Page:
The War In Afghanistan Carried On Our Greatest Sin
David Cortright is director of the Global Policy Initiative at Keough School of Global Affairs at the University of Notre Dame. He spoke with Sojourners’ Jenna Barnett.
“I GRADUATED FROM university in 1968. I was drafted immediately. I had not really thought much about the war, but the more I talked to the guys who were coming back from Vietnam, the more I realized that this thing was terribly wrong. I began to think of the Vietnamese forces as liberation forces trying to free their country from foreign invasion—we were the invaders.
I went through a crisis of conscience. I saw a news report about soldiers who were speaking out against the war. I thought to myself, I can do that. I began to organize among soldiers in the barracks. We submitted a petition signed by 1,300 active-duty service members that was published in The New York Times.
The basis of my commitment to activism is faith: the belief that our role in life is to serve others, to overcome suffering and injustice, especially war, which to me, is the greatest sin.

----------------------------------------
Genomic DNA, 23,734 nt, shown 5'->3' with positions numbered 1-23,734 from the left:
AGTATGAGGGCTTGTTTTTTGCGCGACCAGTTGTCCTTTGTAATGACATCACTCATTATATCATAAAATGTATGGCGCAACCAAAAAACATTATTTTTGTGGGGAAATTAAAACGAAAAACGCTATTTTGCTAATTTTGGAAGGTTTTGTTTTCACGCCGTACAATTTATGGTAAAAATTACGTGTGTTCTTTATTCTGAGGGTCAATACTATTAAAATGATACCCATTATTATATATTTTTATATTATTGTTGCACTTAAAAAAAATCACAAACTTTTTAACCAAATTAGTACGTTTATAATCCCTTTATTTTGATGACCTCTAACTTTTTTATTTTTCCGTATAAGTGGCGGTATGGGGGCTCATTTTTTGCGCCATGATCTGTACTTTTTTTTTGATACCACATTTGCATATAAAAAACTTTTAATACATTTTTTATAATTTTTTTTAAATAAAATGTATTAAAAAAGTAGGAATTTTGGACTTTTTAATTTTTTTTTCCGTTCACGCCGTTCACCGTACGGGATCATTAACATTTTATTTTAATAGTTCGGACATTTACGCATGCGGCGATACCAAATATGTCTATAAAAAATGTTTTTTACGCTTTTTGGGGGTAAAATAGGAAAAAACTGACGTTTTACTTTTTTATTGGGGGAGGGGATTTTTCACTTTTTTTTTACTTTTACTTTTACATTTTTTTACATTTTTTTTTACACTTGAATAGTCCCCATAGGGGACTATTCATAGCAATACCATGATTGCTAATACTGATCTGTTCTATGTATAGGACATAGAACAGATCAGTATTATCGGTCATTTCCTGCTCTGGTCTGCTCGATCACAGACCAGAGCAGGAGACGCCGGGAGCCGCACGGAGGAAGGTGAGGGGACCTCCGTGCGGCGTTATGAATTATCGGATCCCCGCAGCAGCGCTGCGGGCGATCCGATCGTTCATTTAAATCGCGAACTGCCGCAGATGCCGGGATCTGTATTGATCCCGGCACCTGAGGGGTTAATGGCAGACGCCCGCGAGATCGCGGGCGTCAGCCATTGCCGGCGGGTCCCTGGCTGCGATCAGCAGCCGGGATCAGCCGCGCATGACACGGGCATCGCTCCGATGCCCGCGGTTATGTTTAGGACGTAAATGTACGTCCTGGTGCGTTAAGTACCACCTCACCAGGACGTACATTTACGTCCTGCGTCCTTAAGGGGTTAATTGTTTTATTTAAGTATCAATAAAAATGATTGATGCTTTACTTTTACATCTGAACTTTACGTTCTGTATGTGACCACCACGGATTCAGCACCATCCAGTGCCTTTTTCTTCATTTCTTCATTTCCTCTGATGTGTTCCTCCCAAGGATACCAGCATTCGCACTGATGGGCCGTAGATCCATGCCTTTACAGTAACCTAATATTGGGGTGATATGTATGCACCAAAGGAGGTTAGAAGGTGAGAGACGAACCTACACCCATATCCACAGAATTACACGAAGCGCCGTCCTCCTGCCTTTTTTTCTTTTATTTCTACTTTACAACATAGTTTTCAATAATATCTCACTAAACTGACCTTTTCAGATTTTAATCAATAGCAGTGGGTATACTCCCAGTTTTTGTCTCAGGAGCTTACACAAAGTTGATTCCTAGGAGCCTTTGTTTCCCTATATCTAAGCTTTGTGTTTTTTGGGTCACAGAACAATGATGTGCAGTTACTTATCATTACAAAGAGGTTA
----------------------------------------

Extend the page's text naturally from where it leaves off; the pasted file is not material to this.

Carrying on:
9/11 was an international criminal conspiracy by extremist groups. The response should have been an international criminal investigation and policing methods rather than military methods. But the motive at the time was vengeance—a formula for a continuous cycle of violence.
This is nowhere more dramatically and tragically illustrated than the collapse of the U.S. military operation in Afghanistan. I’m hoping that this can be a wake-up call about the counterproductive nature of the strategies we employed against violent extremism. We’ve sent our troops on missions that cannot be achieved.
This is the time to create a new paradigm for the U.S. role in the world—to mobilize public opinion from both the Left and the Right, to call for the U.S. to end its policy of military interventionism, to reduce the size of the military, and to focus our approach on diplomacy and development on helping people in need rather than sending our military forces all over the world.”